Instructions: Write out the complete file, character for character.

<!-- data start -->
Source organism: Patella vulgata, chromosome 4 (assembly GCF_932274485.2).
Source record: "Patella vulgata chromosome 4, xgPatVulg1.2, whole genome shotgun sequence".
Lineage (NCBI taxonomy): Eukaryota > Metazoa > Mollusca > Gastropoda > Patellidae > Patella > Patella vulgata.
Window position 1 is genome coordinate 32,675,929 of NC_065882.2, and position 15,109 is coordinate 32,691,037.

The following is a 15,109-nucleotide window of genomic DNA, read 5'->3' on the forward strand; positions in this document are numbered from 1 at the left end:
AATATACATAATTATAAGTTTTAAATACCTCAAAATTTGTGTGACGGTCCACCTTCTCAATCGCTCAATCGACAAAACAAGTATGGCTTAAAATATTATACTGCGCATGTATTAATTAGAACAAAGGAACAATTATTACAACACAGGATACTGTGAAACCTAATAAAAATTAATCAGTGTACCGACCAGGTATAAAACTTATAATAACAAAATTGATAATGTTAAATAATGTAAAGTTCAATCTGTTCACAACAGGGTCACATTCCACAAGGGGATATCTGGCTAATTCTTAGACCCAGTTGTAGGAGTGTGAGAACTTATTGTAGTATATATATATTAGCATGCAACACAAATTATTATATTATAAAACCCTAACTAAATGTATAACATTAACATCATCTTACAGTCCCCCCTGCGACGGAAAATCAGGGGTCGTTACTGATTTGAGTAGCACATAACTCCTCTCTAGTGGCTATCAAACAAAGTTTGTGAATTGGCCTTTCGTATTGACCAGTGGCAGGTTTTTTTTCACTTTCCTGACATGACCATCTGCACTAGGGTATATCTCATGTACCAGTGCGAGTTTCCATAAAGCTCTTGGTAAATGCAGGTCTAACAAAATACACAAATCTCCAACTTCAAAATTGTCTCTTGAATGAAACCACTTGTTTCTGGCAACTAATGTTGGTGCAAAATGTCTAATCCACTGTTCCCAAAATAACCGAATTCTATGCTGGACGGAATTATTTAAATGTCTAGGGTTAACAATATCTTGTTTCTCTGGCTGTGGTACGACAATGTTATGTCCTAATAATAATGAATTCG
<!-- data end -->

Source organism: Patella vulgata, chromosome 4 (assembly GCF_932274485.2).
Source record: "Patella vulgata chromosome 4, xgPatVulg1.2, whole genome shotgun sequence".
Lineage (NCBI taxonomy): Eukaryota > Metazoa > Mollusca > Gastropoda > Patellidae > Patella > Patella vulgata.
Window position 1 is genome coordinate 32,675,929 of NC_065882.2, and position 15,109 is coordinate 32,691,037.

The following is a 15,109-nucleotide window of genomic DNA, read 5'->3' on the forward strand; positions in this document are numbered from 1 at the left end:
AATATACATAATTATAAGTTTTAAATACCTCAAAATTTGTGTGACGGTCCACCTTCTCAATCGCTCAATCGACAAAACAAGTATGGCTTAAAATATTATACTGCGCATGTATTAATTAGAACAAAGGAACAATTATTACAACACAGGATACTGTGAAACCTAATAAAAATTAATCAGTGTACCGACCAGGTATAAAACTTATAATAACAAAATTGATAATGTTAAATAATGTAAAGTTCAATCTGTTCACAACAGGGTCACATTCCACAAGGGGATATCTGGCTAATTCTTAGACCCAGTTGTAGGAGTGTGAGAACTTATTGTAGTATATATATATTAGCATGCAACACAAATTATTATATTATAAAACCCTAACTAAATGTATAACATTAACATCATCTTACAGTCCCCCCTGCGACGGAAAATCAGGGGTCGTTACTGATTTGAGTAGCACATAACTCCTCTCTAGTGGCTATCAAACAAAGTTTGTGAATTGGCCTTTCGTATTGACCAGTGGCAGGTTTTTTTTCACTTTCCTGACATGACCATCTGCACTAGGGTATATCTCATGTACCAGTGCGAGTTTCCATAAAGCTCTTGGTAAATGCAGGTCTAACAAAATACACAAATCTCCAACTTCAAAATTGTCTCTTGAATGAAACCACTTGTTTCTGGCAACTAATGTTGGTGCAAAATGTCTAATCCACTGTTCCCAAAATAACCGAATTCTATGCTGGACGGAATTATTTAAATGTCTAGGGTTAACAATATCTTGTTTCTCTGGCTGTGGTACGACAATGTTATGTCCTAATAATAATGAATTCG